Jonny Wilkinson believes England must forget about their post-2003 World Cup woes if they are to have any hope of defending their title in France.
The world champions have been on a downward spiral since that victorious night in Sydney four years ago, when Wilkinson kicked the crucial winning drop goal.
They have failed to win the Six Nations title in the past four seasons and have lost heavily to the powerhouse nations.
England will come up against South Africa, Samoa, Tonga and the United States in their World Cup pool matches this autumn, with Australia possible quarter-final opponents.
Former captain Lawrence Dallaglio has been recalled to the squad by coach Brian Ashton, despite concerns over both his form and fitness, in a bid to add some experience to the party.
Wilkinson, 28, firmly believes that, despite recent tough times, the current side have the ability to find their form when it matters.
"You have an enormous amount of self-belief and you never let that brim over into anything but pure confidence in what you are doing and what you are able to do if you get it right on the day," he said.
"The concept of even thinking about losing any games has always been something I have never been able to compute.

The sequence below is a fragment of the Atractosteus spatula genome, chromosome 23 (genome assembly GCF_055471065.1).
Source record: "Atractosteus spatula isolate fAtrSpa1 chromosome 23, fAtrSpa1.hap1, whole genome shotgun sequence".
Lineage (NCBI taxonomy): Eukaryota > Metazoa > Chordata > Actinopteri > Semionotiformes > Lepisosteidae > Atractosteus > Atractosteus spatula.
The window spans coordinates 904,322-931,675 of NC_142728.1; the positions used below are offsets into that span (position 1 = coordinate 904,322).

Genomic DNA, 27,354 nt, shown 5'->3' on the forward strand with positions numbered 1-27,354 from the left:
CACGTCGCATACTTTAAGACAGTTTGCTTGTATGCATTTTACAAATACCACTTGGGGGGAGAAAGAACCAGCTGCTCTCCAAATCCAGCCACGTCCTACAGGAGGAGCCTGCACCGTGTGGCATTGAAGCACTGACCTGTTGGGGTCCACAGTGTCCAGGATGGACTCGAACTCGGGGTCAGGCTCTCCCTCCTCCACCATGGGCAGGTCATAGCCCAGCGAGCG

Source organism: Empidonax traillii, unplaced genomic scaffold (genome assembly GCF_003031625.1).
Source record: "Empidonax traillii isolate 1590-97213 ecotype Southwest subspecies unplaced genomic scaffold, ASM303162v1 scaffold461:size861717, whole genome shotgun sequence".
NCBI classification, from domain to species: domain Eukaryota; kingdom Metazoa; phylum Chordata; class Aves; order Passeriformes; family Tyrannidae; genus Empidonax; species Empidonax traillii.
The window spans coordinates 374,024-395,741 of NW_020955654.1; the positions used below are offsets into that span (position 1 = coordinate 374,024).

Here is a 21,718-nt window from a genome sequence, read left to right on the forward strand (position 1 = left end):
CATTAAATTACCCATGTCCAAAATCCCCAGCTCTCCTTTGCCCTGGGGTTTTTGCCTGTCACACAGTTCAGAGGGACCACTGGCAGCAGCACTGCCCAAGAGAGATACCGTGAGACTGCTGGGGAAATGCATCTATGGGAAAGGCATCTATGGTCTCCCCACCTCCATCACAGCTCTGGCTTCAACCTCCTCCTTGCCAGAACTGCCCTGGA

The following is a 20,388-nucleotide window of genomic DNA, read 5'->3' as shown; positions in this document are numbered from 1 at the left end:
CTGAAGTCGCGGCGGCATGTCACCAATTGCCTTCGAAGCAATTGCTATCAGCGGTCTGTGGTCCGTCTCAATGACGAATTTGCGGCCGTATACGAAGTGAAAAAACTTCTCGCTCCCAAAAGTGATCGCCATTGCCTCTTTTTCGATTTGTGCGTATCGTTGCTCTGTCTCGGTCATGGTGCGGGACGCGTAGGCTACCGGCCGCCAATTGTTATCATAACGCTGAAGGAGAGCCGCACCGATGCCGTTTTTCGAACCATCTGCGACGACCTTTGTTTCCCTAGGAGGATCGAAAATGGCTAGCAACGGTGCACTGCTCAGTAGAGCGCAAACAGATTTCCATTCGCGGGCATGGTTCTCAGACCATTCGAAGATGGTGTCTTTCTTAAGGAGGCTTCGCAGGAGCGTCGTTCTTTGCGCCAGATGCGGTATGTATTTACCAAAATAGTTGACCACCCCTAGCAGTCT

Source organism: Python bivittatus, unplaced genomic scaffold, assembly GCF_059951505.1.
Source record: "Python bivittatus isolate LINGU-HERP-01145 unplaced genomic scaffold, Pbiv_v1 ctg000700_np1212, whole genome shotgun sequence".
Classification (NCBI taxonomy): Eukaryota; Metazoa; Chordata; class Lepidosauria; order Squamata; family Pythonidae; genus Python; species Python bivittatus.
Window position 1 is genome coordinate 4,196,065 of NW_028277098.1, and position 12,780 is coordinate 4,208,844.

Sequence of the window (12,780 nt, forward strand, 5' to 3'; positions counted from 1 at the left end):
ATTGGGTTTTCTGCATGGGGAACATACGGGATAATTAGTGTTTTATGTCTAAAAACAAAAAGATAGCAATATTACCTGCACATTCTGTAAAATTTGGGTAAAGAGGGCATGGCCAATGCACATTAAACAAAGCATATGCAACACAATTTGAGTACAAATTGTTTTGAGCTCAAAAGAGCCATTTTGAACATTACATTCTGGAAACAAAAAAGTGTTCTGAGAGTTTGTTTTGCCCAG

"So, going into this World Cup now, it is really a case of understanding that we need to be undoubtedly at our very best on the match day - and especially along the way on three or four big match days in order to succeed to the level we want to win this.
"You do not sit here now and think 'is this going to be too much?', you just think 'right, we have not had the run of results we had four years ago where we went in with an unbeaten record and were able to take the momentum in'.
"So, in exchange of that momentum, we are going to have to find an extreme togetherness and a positivity that is going to allow the best to come out of everyone under big pressure."
Newcastle fly-half Wilkinson, in London to help launch the Travelex Sport Exchange initiative, added: "It is a different way of approaching it because the conditions are different, because of what has happened over the last four years.
"But, as a professional sportsman going into the biggest tournament in that sport, you just understand that it is a personal responsibility that I will do everything in my power to be there at that level and help the rest of my team-mates be at that level come the first day of that tournament.
"We have got three months to do it and a good group of guys to do it."